Common Office 365 Migration Quirks

There are plenty of misconceptions about migration to Office 365 from Live Exchange Server. One such misconception is that it is rather hard to accomplish migration from legacy on-premise exchange deployments to Exchange online. While it is not easy by any means to carry out large scale migration projects, if you are well prepared and have the right tools for the task, the migration process can be as straightforward as it gets.

Let’s have a look at some quirks that can come in the way of seamless Office 365 migration for any organization. If you try to find and fix these issues in the planning phase itself, it is then easy to accomplish your goals.

Organizational requirements: The requirements of an organization will vary from one to another. And you will have to deal with each on a case by case basis. For example, some organizations may have a strict policy of “zero downtime”. This means that the employees of such organizations cannot afford to have any breaks in their workflow at all. Hence, the migration projects should be planned so as to avoid any downtime whatsoever.

Regulatory issues: There are also certain legal and regulatory compliance issues, depending on the geographic location of the organization, that one needs to be mindful of when moving data to cloud. For example, Health Insurance Portability and Accountability Act (or HIPAA) in United States or General Data Protection Regulation (GDPR) in European Union.

Exchange corruption issues: If your exchange database EDB file is in a dirty shutdown state or is corrupted by any other means, then it can create problems during migration process as the information contained in the exchange database may be affected.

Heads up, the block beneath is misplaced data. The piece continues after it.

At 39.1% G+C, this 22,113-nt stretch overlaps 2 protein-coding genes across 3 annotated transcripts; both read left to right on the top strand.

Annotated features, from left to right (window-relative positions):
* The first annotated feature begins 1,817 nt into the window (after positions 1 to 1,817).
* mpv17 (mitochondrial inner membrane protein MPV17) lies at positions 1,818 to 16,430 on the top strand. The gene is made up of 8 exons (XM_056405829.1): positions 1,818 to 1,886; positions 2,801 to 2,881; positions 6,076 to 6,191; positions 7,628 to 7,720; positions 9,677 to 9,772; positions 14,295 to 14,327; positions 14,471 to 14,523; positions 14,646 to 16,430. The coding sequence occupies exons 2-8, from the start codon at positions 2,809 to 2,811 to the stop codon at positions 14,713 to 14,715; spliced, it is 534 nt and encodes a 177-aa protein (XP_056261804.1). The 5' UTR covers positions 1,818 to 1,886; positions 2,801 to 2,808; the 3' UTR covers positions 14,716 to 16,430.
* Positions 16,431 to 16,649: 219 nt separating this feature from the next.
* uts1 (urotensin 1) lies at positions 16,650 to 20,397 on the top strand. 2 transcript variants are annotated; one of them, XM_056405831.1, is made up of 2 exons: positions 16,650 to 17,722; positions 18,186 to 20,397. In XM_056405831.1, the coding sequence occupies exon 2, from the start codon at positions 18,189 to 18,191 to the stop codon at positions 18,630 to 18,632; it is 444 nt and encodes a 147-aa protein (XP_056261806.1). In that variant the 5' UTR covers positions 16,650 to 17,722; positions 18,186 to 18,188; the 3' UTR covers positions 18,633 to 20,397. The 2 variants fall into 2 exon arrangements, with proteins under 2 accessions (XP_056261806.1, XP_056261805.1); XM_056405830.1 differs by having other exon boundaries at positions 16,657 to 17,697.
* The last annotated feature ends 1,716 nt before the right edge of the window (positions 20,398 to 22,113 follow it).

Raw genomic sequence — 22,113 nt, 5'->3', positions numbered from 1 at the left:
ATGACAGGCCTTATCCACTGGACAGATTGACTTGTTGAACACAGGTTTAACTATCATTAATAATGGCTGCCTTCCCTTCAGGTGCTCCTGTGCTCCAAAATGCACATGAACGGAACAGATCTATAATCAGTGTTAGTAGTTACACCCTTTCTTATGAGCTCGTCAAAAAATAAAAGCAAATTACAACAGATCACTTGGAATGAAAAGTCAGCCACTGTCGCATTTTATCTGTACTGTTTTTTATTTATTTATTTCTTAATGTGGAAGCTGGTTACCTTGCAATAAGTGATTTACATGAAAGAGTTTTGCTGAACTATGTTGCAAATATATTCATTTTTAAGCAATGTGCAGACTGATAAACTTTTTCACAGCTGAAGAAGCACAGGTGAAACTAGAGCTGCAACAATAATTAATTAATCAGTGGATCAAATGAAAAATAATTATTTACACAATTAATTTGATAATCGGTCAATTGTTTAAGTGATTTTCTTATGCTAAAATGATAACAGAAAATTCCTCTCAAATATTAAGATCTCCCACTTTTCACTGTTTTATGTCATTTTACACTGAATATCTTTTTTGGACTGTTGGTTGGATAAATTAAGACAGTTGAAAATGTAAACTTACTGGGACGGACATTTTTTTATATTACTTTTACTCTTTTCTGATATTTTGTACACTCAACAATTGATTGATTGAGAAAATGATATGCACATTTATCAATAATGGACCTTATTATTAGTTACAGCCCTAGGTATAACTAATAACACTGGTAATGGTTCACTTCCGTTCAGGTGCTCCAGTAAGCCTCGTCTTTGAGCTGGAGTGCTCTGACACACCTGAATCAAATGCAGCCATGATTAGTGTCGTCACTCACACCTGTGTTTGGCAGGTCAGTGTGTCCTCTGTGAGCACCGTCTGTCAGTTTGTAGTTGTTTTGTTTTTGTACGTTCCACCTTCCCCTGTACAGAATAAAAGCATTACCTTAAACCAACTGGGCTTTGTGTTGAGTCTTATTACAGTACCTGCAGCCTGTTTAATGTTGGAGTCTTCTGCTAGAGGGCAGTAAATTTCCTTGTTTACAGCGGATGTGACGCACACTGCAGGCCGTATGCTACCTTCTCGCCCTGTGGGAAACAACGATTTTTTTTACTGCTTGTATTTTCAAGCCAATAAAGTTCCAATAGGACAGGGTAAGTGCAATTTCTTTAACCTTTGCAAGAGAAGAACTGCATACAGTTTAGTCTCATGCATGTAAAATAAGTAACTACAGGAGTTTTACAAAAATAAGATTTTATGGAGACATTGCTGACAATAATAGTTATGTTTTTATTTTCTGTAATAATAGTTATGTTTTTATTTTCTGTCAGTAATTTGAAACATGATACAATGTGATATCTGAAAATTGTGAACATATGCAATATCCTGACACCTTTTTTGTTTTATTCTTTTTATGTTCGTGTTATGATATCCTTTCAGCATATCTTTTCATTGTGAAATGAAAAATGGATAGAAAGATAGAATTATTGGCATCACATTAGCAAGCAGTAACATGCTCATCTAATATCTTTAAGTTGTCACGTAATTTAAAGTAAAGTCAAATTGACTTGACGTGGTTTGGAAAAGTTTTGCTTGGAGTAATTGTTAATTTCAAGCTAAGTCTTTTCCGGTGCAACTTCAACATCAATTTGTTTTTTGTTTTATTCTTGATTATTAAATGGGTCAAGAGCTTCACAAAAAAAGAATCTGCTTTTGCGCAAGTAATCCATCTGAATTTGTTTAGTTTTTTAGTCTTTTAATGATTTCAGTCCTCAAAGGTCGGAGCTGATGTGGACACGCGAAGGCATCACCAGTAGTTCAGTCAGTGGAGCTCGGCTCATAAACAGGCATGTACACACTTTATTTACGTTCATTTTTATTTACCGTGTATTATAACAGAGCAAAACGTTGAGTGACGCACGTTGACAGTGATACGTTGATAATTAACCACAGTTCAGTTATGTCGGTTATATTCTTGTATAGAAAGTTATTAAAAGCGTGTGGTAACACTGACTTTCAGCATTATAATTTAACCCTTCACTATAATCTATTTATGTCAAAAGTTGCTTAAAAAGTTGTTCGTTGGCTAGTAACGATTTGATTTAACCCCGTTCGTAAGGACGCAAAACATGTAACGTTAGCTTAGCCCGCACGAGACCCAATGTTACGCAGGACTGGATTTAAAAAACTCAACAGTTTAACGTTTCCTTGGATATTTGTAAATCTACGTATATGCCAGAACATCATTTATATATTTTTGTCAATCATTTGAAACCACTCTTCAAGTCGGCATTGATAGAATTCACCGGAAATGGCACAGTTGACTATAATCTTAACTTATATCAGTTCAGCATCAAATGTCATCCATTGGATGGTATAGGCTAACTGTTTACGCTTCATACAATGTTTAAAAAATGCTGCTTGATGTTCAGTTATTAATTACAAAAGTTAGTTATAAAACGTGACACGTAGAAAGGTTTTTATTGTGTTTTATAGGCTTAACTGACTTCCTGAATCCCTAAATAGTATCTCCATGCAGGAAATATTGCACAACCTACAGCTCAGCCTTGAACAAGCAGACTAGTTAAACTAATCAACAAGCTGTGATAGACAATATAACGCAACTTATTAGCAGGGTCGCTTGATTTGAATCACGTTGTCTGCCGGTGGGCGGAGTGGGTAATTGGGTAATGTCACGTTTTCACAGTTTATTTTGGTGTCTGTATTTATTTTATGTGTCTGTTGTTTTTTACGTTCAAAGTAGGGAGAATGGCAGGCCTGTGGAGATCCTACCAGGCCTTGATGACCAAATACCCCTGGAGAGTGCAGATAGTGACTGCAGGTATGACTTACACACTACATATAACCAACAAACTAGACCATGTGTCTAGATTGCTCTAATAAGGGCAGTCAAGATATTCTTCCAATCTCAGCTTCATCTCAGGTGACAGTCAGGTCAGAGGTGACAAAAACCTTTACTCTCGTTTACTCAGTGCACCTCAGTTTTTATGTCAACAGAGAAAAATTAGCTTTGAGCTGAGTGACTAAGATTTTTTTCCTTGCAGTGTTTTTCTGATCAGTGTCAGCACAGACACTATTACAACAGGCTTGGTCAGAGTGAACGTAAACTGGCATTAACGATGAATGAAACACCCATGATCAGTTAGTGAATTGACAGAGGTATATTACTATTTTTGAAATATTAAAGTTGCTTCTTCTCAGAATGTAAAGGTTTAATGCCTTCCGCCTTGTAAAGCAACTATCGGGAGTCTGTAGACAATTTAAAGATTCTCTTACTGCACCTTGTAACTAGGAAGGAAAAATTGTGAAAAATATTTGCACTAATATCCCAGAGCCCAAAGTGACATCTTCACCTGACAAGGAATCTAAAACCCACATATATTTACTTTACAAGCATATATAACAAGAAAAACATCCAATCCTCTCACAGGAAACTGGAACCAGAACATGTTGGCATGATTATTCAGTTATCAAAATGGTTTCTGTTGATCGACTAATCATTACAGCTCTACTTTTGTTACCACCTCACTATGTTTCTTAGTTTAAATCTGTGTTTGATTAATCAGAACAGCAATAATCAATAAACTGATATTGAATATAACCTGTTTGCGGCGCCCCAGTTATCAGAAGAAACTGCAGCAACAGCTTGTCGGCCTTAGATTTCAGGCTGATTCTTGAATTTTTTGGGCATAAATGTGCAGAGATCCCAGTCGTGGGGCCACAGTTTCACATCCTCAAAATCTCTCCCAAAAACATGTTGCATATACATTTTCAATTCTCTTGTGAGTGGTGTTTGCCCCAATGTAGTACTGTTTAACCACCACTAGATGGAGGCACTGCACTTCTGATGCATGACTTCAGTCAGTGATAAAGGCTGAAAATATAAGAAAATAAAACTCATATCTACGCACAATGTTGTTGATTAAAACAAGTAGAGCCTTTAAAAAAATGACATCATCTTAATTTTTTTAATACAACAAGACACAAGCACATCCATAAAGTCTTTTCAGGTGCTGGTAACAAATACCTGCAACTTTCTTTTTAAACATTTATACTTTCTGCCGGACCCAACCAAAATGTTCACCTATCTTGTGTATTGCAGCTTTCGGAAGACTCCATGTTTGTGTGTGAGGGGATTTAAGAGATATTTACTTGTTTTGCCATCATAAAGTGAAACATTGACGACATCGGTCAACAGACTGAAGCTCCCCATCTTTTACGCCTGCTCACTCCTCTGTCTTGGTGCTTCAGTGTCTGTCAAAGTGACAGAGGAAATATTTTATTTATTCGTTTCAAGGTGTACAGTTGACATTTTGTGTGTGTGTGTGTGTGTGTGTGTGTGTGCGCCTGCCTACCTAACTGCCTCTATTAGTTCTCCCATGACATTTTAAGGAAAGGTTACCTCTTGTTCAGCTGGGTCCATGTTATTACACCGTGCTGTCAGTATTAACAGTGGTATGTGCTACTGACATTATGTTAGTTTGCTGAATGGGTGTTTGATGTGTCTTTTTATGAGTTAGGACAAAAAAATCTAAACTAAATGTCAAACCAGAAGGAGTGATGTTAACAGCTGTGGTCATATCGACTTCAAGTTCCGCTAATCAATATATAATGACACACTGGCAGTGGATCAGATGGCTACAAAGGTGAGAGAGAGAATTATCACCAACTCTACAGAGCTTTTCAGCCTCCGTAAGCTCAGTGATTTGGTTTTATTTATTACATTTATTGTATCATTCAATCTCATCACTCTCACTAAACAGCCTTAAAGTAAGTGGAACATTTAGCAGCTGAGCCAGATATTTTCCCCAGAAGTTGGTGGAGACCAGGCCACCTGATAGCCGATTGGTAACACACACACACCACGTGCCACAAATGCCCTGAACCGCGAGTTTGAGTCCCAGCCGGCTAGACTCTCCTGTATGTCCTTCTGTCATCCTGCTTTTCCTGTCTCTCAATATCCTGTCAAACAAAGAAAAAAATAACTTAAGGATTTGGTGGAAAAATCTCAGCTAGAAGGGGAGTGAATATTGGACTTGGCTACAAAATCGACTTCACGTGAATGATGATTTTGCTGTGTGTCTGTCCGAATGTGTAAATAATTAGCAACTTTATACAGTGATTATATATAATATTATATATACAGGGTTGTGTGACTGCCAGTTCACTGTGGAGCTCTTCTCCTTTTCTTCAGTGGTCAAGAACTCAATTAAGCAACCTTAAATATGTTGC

Slow Migration: An important factor, often overlooked, is the speed and bandwidth of the network connection. While Office 365 may have its on data throttling policies, the migration performance is directly dependent on how good the end to end network connection between source and target server is. However, slow migration cannot always be attributed to network issues alone. There can be instances where the security practices adopted by the organization itself is so complex and strict that these policies hamper migration projects. Firewall configurations and proxies can also play a role in such scenarios.

Third party apps: If you are facing any migration issues, then it is also worth noting that some add-ons or server apps installed to get certain additional functionalities could be messing up with your migration project. Once you have figured out which software is the culprit, it can be easily fixed.

Tenant naming: Sometimes it so happens that someone had already used your organization’s name with Office 365 trial offers. When the time to setup real tenant comes, your preferred tenancy name, as in, may not be available anymore.

Legacy Outlook clients: Believe it or not, there are still plenty of organizations clinching onto Office 2003. This can be roadblock as far as direct migrations are concerned, as the Office 365 supported Outlook version starts from Outlook 2007 SP3. It is best that in such case the clients are first upgraded to Outlook 2010/2013 before migration. Also note that to take advantage of features like Office 365 groups, the users will need to upgraded to Outlook 2016. If license upgrade for Office is not an option then using OWA is the best alternative.

To conclude

Exchange Migration tool

Summing up, there are quite a few quirks to take care of when attempting migrations to Office 365 as discussed above. However, a utility that can make things easy for you is the Exchange Migration tool from EdbMails for direct mailbox migrations from your on premise Exchange Server to Office 365 tenant.

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